The Georgian Dream described the videos as fabricated. “The government is busy putting together a false TV series,” with a script long familiar to viewers, the coalition said in a statement.
The videos were met with a dose of public skepticism. Whether or not they question the authenticity of the police recordings, many commentators say that the alleged evidence will neither diminish nor redirect public anger at the government over the earlier exposure of torture in Georgia's Prison .
After this past week's revelations of the torture and sexual abuse of prisoners, everyone agrees that something is rotten in the country of Georgia. But the question is: what's really going to be done about it?
For now, there're a lot of promises, and a lot of show -- be it the televised updates about the government's investigation into the abuse for Prime Minister Vano Merabishvili or the opposition Georgian Dream coalition's frenzied cries for President Mikheil Saakashvili's resignation.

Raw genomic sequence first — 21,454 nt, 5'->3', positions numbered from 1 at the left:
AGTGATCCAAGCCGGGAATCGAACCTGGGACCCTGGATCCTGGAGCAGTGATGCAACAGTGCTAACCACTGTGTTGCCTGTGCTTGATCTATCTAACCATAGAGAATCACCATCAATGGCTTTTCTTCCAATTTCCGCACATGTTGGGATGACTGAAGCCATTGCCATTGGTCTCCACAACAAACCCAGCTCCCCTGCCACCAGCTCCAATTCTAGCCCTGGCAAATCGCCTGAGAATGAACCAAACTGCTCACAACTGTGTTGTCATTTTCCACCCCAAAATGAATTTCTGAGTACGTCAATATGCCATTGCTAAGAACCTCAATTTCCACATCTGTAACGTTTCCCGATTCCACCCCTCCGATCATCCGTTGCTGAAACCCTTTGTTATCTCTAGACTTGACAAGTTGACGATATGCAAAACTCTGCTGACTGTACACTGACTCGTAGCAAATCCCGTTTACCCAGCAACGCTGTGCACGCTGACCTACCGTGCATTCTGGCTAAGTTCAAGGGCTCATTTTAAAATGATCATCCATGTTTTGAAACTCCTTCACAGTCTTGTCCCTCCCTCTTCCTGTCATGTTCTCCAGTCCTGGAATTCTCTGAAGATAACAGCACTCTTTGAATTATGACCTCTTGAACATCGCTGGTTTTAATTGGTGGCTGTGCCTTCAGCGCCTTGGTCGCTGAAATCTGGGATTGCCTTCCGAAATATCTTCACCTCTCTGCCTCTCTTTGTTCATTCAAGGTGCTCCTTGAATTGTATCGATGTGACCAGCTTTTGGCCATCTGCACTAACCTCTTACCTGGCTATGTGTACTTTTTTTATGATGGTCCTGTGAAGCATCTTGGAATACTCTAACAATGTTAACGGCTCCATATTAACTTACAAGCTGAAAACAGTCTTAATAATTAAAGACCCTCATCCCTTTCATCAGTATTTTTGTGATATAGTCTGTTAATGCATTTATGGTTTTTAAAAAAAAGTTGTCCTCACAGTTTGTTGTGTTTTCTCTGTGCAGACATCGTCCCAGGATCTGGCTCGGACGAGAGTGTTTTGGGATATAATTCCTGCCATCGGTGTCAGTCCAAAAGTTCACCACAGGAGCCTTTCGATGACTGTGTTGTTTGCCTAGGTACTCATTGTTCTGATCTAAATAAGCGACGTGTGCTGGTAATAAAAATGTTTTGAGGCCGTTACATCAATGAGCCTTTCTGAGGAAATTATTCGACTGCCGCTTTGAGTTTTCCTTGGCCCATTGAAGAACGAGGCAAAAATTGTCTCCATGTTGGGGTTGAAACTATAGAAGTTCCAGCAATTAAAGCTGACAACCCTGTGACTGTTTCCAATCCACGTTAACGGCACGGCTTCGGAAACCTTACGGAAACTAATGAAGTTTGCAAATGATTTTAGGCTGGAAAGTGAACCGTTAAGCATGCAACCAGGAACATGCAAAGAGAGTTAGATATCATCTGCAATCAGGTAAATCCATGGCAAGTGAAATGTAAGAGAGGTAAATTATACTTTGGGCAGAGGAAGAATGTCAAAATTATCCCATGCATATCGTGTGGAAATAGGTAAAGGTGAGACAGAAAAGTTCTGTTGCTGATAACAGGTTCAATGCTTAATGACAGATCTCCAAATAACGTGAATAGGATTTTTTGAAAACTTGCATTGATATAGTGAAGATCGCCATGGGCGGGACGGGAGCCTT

The media is part of it, too. During a September 21 tour of prison #8, the facility outside of Tbilisi where the abuse was filmed, broadcast outlets eagerly scampered up to prison-cell windows to ask prisoners if the abuse continues. It was as if the videos showing the sadistic humiliation of inmates were the first these reporters had heard of it.
Sadly, for many of them, it may well have been. The reports from prison activists and Georgia's ombudsman detailing physical abuse in the country's overstuffed jails have been coming for years. In 2011, Georgia’s public defender, Giorgi Tugushi, now its newly appointed prison minister, reported that 40 of the 140 people who died in Georgian jails in 2011 showed signs of physical injury.
But the government-friendly national broadcasters were preoccupied with promoting the government's achievements, while opposition-minded press often discredited their coverage of Georgia's human rights woes by frosting it with sensationalism and political bias.
The government, for its part, often appeared to prefer to focus on the bright and the beautiful -- the opening of medical clinics, the Disney-Land makeover of Batumi or the comforts of safer, crime-free streets.